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The Malaysian Institute of Road Safety Research (MIROS) has said that an integrated public transport system for major cities in Malaysia has been long overdue and should have been developed in the 1980s, according to The Star.

Chairman Tan Sri Lee Lam Thye made the remark in response to a report the English language daily carried on Sunday, stating that the World Bank urged Malaysia to be serious in developing a more integrated public transport system, saying that gridlocks cost people valuable time and money.

Overall, Greater Kuala Lumpur jams caused motorists to waste between 270 and 500 million man-hours last year, totting up to losses of no less than RM3,100 per person per year inclusive of lost time and fuel.

“We hope to see more improvements when the MRT project is completed on schedule,” Lee said, with Hong Kong being used as an example of a well-integrated transport system – a single payment card (the Octopus card) is used on all trains, buses, ferries, trams and minibuses. He added that building more highways would not fix the problem, and that a good public transport system is the only solution out of this conundrum.

In addition to Kuala Lumpur, the World Bank also singled out Penang, Kota Kinabalu and Johor Bahru in its report as cities that are about to face the same mobility challenges. It added that the public transport usage in Kota Kinabalu sat at just 8%, while the transport planning around the East Malaysian city does not take into account land usage.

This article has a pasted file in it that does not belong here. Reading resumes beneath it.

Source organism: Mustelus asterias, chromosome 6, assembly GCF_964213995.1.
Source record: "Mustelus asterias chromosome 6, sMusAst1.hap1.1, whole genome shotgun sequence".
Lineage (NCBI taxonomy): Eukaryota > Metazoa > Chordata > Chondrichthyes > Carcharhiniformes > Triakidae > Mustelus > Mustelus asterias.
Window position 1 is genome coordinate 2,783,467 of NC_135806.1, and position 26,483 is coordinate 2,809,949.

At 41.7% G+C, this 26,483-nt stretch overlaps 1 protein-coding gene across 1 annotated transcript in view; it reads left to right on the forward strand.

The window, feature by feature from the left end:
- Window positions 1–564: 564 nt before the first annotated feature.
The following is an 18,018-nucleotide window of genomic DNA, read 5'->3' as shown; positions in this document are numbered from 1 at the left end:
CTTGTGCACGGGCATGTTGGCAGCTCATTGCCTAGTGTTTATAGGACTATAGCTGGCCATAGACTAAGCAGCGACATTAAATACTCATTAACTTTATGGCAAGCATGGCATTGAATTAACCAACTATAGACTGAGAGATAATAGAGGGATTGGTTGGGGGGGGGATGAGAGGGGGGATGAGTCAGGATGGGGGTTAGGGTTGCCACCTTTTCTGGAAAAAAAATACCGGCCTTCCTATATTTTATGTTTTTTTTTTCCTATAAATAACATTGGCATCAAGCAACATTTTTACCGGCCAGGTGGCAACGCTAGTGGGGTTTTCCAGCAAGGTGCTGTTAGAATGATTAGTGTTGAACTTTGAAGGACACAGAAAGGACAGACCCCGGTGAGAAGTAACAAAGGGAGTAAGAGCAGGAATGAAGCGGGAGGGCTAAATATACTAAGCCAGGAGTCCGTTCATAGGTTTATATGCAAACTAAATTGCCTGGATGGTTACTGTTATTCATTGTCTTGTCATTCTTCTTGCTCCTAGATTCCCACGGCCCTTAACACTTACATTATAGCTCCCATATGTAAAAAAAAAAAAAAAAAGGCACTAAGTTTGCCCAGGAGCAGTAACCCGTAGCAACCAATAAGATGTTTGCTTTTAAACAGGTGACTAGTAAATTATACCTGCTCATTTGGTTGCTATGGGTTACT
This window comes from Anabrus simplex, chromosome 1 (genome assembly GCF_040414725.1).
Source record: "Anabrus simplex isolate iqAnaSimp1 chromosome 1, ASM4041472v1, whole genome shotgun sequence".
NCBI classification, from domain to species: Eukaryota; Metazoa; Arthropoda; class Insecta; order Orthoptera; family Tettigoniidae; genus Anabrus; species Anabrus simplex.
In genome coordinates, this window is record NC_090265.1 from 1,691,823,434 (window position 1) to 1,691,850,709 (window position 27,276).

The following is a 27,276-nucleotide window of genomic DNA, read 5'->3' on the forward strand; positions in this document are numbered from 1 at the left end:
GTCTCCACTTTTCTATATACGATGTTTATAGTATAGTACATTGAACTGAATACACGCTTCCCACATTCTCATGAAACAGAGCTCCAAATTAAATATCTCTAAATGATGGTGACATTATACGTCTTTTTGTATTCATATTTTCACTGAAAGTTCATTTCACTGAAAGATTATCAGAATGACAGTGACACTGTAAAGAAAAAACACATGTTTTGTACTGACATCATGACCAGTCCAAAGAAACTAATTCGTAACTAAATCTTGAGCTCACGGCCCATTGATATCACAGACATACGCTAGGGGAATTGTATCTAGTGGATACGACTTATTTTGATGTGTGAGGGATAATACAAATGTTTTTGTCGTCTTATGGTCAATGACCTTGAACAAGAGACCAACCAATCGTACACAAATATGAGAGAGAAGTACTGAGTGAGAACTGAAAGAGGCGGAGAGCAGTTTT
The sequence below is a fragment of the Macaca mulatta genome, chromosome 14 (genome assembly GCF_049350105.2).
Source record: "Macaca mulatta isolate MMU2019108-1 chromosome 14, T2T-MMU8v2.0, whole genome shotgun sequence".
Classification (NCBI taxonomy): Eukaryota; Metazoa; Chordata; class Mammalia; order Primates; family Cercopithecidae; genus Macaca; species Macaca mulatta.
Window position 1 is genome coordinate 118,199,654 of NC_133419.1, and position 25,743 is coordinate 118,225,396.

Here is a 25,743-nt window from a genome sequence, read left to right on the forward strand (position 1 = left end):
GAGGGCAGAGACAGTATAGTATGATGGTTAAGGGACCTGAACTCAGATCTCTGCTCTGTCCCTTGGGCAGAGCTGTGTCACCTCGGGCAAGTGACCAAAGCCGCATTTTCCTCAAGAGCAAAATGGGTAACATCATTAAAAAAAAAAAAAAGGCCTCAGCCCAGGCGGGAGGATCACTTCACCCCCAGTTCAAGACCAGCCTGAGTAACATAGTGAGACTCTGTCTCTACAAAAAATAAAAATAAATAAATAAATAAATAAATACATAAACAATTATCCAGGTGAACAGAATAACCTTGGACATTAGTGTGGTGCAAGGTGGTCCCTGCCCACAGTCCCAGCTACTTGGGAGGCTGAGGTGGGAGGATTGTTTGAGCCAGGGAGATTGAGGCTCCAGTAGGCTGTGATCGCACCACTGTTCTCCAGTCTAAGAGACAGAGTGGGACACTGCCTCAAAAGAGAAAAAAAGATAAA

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Kota Kinabalu state traffic police chief Supt Shahrum Hashim concurred with the report, saying that congestion problems have to be overhauled in a holistic manner, adding that the whole process should also include enforcement, engineering, environment and education needs.

“Traffic flow, transport system and congestion issues involve various departments and agencies such as the police, the city hall, Road Transport Department, engineers, and so on,” he said. “All of us need to sit together to discuss about this so that a long-term solution can be sought.”

Mayor of Kota Kinabalu Datuk Abidin Madingkir said that the implementation of comprehensive plans was dependent on funding from the federal government.

“We acknowledge among others the urgency to increase road and junction capacity to improve traffic congestion, modification of traffic flow to a one-way system to improve flow, and to have four main integrated bus terminals constructed,” he said, adding that the bus routing in the city will be revamped once the terminals were completed.